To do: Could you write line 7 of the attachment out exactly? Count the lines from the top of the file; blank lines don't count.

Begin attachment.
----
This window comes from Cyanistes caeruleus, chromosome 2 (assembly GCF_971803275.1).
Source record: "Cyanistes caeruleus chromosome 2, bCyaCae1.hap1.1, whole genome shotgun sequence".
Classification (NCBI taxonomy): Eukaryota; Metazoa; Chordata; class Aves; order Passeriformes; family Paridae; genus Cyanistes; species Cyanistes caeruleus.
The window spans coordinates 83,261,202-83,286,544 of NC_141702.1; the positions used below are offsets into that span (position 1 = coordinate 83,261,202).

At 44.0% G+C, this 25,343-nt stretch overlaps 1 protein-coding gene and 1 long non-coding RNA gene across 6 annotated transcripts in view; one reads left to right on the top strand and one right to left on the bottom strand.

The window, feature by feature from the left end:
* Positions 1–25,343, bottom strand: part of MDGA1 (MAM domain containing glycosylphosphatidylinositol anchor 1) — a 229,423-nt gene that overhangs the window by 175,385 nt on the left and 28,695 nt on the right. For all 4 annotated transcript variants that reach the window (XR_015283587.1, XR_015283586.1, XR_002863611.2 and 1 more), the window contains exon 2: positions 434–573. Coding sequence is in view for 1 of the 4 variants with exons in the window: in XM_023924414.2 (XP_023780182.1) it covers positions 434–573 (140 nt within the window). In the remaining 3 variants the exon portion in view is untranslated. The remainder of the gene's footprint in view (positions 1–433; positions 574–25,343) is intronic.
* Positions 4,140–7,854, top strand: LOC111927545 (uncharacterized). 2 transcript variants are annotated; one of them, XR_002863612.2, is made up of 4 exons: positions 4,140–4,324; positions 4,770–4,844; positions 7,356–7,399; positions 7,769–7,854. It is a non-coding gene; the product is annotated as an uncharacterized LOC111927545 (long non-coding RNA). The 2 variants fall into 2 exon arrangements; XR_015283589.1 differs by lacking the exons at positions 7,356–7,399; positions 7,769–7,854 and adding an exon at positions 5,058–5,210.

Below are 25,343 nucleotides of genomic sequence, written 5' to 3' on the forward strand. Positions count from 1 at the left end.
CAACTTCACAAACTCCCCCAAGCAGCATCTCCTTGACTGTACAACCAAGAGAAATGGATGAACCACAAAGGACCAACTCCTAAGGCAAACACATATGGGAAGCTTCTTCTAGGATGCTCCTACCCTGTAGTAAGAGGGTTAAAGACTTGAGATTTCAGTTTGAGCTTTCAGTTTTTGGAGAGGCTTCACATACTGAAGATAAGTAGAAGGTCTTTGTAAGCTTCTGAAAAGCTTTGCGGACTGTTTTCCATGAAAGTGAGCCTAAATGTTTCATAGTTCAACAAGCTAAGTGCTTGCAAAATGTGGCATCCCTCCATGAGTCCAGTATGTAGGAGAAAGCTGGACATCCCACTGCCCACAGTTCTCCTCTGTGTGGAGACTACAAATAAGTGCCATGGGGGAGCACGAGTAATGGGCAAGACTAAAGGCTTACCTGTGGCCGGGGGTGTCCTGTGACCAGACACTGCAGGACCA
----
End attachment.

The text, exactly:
* Positions 1–25,343, bottom strand: part of MDGA1 (MAM domain containing glycosylphosphatidylinositol anchor 1) — a 229,423-nt gene that overhangs the window by 175,385 nt on the left and 28,695 nt on the right. For all 4 annotated transcript variants that reach the window (XR_015283587.1, XR_015283586.1, XR_002863611.2 and 1 more), the window contains exon 2: positions 434–573. Coding sequence is in view for 1 of the 4 variants with exons in the window: in XM_023924414.2 (XP_023780182.1) it covers positions 434–573 (140 nt within the window). In the remaining 3 variants the exon portion in view is untranslated. The remainder of the gene's footprint in view (positions 1–433; positions 574–25,343) is intronic.